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How the news is framed & how it affects your brain

If you see just ONE graph this decade…

Wages vs ProductivityDec 8, 2011Unsurprising, but jaw-droppingthis graph which George Monbiot linked to a few weeks ago. A continual rise in productivity, matched by a rise in wages… until around 1980. Hold in mind the perpetual rise in productivity, and consider…

Polly Toynbee recently tweeted about Robert Skidelsky’s Occupy LSX talk: “Modern capitalism over produces work and under produces leisure…Skidelsky speaking sensesays 25 hr [working] w[ee]k… Citizens income for work/leisure choice.”

In his new book (on Keynes & the economic crisis), Skidelsky quotes a paper by Thomas Palley, which argues that under the neoliberal model (starting around 1980): “the commitment to full employment was abandoned as inflationary, with the result that the link between productivity growth and wages was severed.” With productivity growing and wages falling in real terms, consumer demand was built upon increasingly high levels of household debt.

All true, of course. But what many accounts leave out is the staggering level of technological advance since 1980. (Advances which ultimately wouldn’t exist without public funding/infrastructure). This enormous technological component of productivity doesn’t translate into wages for human labour, hence the necessity of solutions such as a Citizen’s Income.

It’s good to see commentators such as Robert Skidelsky and Polly Toynbee talking about a Citizen’s Income. This is the same proposal that goes under the names Basic Income, UBI, National Dividend, etc (I’ve written about these proposals in more detail here). I suspect you’ll be hearing a lot more about Citizen’s Income in the months/years to come.

Meanwhile, I think the graph should be tattooed onto our brains…

Wages vs Productivity

Sources of graphs:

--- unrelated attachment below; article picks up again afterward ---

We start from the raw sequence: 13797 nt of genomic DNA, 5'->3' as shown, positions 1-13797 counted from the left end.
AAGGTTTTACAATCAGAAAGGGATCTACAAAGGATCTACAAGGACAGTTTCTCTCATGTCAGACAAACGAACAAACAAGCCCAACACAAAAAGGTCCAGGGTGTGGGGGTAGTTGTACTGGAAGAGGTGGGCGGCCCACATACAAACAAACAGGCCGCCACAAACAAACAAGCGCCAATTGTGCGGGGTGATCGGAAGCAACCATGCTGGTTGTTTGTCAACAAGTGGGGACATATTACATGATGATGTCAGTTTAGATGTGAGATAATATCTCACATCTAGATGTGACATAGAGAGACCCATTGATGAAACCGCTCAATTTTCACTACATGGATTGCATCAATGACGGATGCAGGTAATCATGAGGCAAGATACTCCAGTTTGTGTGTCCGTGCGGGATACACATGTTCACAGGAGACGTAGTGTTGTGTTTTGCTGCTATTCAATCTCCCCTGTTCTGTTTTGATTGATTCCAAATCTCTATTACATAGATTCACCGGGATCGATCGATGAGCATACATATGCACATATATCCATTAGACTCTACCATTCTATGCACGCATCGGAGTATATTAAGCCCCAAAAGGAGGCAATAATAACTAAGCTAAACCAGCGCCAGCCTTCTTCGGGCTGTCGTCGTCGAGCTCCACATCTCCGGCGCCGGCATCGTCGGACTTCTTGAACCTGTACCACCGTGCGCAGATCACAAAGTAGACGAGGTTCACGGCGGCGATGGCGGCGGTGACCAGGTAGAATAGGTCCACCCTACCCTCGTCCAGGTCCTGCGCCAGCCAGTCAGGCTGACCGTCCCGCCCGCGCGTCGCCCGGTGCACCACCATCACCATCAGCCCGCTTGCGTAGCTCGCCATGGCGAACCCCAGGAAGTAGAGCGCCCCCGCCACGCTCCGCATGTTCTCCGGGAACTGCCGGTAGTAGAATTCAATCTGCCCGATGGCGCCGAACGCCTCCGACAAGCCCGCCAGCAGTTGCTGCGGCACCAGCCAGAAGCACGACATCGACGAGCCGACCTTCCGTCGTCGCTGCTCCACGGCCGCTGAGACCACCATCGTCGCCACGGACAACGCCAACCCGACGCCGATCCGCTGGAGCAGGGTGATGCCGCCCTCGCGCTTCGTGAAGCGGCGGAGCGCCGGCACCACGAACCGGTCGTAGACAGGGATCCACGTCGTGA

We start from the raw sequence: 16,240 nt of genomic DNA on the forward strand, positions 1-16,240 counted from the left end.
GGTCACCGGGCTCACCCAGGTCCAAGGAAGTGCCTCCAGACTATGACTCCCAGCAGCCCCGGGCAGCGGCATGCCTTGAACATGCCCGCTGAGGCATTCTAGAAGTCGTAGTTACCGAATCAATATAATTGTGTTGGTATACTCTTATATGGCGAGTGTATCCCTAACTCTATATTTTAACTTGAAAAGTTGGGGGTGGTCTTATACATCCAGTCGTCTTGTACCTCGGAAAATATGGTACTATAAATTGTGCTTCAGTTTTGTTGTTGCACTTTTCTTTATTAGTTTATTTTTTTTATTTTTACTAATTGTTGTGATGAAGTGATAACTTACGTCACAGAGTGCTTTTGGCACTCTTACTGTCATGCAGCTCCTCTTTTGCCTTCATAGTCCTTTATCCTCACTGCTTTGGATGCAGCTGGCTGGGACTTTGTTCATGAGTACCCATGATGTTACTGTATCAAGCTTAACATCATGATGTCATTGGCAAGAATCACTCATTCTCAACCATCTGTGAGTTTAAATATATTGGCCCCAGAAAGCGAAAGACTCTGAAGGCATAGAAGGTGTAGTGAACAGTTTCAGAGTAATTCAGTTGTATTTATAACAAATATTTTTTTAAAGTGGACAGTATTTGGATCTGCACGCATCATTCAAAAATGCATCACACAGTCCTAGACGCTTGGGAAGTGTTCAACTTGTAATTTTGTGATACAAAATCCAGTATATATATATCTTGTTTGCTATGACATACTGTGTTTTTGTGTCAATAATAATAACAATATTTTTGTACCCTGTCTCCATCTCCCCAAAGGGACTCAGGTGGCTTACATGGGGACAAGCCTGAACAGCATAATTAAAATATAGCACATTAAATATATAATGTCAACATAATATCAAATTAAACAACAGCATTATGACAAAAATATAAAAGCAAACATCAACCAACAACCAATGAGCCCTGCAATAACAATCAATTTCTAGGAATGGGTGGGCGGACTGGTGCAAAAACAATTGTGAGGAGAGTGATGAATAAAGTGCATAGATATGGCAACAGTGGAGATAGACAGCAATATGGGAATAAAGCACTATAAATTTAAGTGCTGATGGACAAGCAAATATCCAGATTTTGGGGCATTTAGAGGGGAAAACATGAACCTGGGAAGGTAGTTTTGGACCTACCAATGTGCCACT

http://www.nytimes.com/imagepages/2011/09/04/opinion/04reich-graphic.html
http://www.irle.berkeley.edu/events/spring08/feller/
http://thecurrentmoment.wordpress.com/2011/08/18/productivity-inequality-poverty/
http://jkornacki.com/?p=1195
http://www.huffingtonpost.com/jonathan-tasini/conspiracy-of-silence-wag_b_155531.html
http://currydemocrats.org/in_perspective/american_pie.html
http://www.rebelcapitalist.com/index.php/site/permalink/tapped-out/
http://the-wawg-blog.org/?tag=mega-rich
http://www.exponentialimprovement.com/cms/hannityinsanity.shtml

Written by NewsFrames

December 8, 2011 at 1:13 pm

Posted in Economics, Jobs, Occupy

4 Responses

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  1. The other, more significant advantage of a Citizen’s Income is its part in simplifying the tax and benefit system. If you have a basic tax allowance, and tax people on the difference between their tax allowance and their actual income – whether the difference is positive or negative – so that benefits are treated as the negative tax that functionally, they already are.

    ejoftheweb

    December 8, 2011 at 10:20 pm

    • Excellent point. And as you probably know, one variant of Basic Income was called ‘Negative Income Tax’. George Lakoff writes (in Moral Politics, p421) that a Negative Income Tax is needed as a correction to the failings of the current market system.

      NewsFrames

      December 9, 2011 at 10:21 am

  2. Given that technology has driven the advances in productivity per worker, a Citizens Income based on that margin only makes sense if you treat the means of production as a social good. Interesting in theory, but failed miserably in application over the better part of the 20th Century.

    Anthony Biller

    January 10, 2012 at 2:44 am

  3. You seem to be implying that increased productivity should lead to higher wages. But this is not the case. In the sector of business I work in, which should be typical of most, increases in our productivity are reflected in equivalent progress in our competitors, which drives the price of the product down. If it were not for this deflationary effect we could now pay all our staff a bundle, but get real, a competitive market won’t stand for that. There may be a few lucky sectors where the increased productivity has directly converted into greater profit, but these will be less competitive and/or highly innovative areas only.

    Greg Welby

    January 29, 2012 at 9:28 pm


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